SAN DIEGO - A San Diego man claims in a civil lawsuit that he was beaten and sexually assaulted by two San Diego police officers who were looking for drugs.
Officers found the drugs, but it's where they found them that has Kenneth Simmons claiming he was "subjected to multiple and unlawful cavity searches."
Officers Kyle Williams and Carlos Robles saw Simmons May 17, 2014, in Memorial Park, as they told a group of men to leave because it was after 10 p.m. and the park was closed. Both officers wrote in police reports that they followed Simmons, who was riding a bicycle, because they wanted to tell him it's illegal to ride at night without a light.
The officers say that as they pulled their patrol car close to Simmons he began to peddle away rapidly. The officers say he kept on going even after they called out "police" and asked him to stop.
Simmons claims he was wearing headphones and didn't hear the officer's commands.
"I never looked back," he is quoted as saying in the police report. "I could not hear you yelling at me. I knew that I had rocks on me. I only knew that you were the police when we were fighting."
Williams got out of the car and caught Simmons, pulling him to the ground, which is when the fight began.
Simmons had two knives, and officers can be heard on the body cam video telling him several times to "stop resisting." The officers say Simmons reached for one of his knives.
Simmons was handcuffed, and as Robles led him to the patrol car, another struggle broke out -- this one was partially witnessed by Simmons' girlfriend, Denise Phillips.
Phillips said, "I was angry. I was saddened by it because I knew he couldn't have done anything possibly to be treated that way. Just seeing his face, not being able to do anything about it, it was hurtful."
After Robles told Phillips to stay back, she began recording some of the scuffle on her cellphone.
"His pants were already down here," she said, pointing to her knees. "His underwear were already in a deep wedgie. One of the officers had his gloves on and he already had his hand like near his crack area, so to me it was already happening." The "it" Phillips was referring to was an anal cavity search.
Both videos clearly show the officers trying to search Simmons. Throughout the police body cam video, the officers are heard asking whether Simmons had drugs.
"Where'd your dope go?" Williams is heard asking.
Minutes later Robles is heard saying, "I think he shoved it in his a**."
Police reports say the baggie of cocaine rocks was found in Simmons' right front pocket, but he claims he had hidden them in his rectum. His civil lawsuit alleges he was subjected to "multiple and unlawful cavity searches" and that the officers provided "false testimony" in an effort to get a conviction.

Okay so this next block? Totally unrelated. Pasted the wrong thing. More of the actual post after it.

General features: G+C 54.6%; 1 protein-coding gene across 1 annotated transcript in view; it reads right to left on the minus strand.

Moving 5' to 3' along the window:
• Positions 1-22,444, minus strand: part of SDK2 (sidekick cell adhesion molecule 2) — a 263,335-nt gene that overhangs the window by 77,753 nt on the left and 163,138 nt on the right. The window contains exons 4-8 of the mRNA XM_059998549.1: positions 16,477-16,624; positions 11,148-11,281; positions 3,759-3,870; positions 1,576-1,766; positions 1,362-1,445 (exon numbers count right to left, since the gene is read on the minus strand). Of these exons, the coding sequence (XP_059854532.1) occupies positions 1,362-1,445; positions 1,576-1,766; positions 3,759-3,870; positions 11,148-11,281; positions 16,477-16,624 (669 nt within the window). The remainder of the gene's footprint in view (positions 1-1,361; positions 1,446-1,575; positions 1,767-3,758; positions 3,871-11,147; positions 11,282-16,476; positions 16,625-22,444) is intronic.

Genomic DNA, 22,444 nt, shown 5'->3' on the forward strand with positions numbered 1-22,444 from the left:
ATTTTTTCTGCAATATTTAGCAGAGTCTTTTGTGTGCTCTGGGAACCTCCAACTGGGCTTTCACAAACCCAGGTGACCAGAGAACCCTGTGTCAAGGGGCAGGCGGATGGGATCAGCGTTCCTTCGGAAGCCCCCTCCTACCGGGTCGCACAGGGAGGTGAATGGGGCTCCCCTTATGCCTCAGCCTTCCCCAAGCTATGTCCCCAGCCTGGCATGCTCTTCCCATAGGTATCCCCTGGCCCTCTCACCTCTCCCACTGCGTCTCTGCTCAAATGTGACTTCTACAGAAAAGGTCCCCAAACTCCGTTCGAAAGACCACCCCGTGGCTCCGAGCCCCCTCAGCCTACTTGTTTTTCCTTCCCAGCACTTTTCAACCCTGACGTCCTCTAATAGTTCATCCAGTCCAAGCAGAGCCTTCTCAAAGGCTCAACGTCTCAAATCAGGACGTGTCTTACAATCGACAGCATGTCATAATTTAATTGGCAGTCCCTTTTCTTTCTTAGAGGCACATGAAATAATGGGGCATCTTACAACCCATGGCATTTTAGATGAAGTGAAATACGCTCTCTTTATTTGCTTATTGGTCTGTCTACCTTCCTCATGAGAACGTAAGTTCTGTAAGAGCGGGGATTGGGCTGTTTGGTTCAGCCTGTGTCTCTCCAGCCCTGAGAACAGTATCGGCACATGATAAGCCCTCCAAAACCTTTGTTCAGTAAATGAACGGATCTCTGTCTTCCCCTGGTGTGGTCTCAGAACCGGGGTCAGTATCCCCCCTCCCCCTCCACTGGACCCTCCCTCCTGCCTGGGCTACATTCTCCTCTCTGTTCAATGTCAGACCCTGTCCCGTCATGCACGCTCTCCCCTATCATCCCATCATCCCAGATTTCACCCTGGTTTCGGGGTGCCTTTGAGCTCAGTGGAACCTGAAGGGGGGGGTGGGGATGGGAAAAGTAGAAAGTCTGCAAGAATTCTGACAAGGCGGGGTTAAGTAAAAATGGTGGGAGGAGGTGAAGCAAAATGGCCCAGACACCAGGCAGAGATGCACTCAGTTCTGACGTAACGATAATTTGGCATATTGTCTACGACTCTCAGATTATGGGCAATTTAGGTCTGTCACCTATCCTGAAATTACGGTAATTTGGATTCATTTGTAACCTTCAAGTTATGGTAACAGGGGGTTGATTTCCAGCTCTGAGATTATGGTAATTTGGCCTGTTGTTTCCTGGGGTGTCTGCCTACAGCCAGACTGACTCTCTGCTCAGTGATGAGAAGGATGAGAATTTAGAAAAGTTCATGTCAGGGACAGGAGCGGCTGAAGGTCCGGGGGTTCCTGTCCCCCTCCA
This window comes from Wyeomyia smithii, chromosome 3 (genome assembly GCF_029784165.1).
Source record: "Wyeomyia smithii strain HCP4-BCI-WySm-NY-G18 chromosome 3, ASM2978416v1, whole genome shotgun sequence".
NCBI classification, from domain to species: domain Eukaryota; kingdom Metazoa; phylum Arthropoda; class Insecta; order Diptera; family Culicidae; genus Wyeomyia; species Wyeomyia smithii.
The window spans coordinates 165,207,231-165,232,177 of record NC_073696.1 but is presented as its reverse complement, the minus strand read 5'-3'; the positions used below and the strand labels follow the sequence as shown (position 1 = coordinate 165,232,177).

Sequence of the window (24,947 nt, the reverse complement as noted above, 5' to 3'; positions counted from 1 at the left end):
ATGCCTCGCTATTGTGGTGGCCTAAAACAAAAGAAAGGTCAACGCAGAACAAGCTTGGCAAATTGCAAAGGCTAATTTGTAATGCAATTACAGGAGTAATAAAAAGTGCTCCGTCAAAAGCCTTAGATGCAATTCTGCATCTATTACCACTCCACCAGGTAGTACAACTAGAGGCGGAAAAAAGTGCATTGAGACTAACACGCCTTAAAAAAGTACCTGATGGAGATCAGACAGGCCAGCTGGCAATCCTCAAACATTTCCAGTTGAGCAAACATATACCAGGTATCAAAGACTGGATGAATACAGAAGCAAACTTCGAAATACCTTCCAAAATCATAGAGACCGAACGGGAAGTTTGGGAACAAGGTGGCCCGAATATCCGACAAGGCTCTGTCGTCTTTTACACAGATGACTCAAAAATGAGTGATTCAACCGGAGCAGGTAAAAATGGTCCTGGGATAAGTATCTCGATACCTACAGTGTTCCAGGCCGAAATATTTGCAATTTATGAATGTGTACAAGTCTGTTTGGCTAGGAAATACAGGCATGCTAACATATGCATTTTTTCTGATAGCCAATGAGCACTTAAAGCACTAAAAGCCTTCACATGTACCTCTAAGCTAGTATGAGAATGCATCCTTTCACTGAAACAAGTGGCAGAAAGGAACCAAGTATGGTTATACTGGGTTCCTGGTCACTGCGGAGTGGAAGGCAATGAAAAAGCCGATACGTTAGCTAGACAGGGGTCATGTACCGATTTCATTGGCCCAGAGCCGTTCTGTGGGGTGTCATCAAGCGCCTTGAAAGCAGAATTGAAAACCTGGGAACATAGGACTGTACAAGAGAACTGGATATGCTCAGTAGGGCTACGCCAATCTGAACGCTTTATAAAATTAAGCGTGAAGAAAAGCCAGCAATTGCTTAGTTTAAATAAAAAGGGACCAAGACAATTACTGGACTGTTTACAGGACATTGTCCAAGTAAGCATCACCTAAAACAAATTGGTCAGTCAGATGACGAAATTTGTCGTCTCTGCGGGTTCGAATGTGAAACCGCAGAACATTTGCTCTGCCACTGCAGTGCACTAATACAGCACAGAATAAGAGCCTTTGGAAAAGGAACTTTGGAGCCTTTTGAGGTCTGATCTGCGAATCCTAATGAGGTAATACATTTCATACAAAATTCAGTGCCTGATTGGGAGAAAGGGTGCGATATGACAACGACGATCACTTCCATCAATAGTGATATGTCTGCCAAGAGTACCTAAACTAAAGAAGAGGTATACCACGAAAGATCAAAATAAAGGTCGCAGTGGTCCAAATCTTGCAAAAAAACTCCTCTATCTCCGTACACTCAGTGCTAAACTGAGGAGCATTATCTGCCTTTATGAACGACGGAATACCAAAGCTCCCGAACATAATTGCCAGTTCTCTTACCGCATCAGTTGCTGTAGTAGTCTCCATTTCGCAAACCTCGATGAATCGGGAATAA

Simmons was charged with possession of a controlled substance, resisting an officer and use of a deadly weapon in a fight.
After seeing the video and hearing testimony from the officers, a jury found him not guilty of resisting and weapons charges. The jury was undecided on the drug charge, and that charge was later dropped.
"You can't have situations where the police are targeting people and doing strip searches on the side of the street," said Peter Carr, an attorney hired by Al Sharpton's National Action Network to represent Simmons.
Carr called what happened to Simmons unacceptable, and his lawsuit brings into question the training practices of San Diego police.
"Is this in fact rogue officers who are just doing things, or is this a departmental thing and is this something that the police department is actually sanctioning?" Carr said.
Lt. Scott Wahl issued the following statement on behalf of SDPD:
"This body camera video, when played in its entirety, shows an individual resisting police officers and taking measures to discard the rock cocaine he was carrying. The officers' actions prevented him from escaping, from destroying the evidence, and from using one of the two knives he had in his possession. Keep in mind the context of the situation. This person failed to stop when lawfully ordered by a police officer. He resisted arrest when he was caught. He had two knives and rock cocaine in his possession. There are parts of this video that are not pleasant to watch but the video clearly shows no cavity search was conducted and there was no sexual assault. If this case proceeds, all of the facts and all of the evidence, including the full video, will be presented in court."
The San Diego City Attorney's Office, who will handle the civil case, would only say through its spokesman, "We will defend the City."
Simmons was not interviewed for this report because he is back in jail on a series of misdemeanor drug offenses.
His attorney said he hopes to get Simmons into a drug treatment program when he's released. #Copwatch #SanDiego #FilmThePolice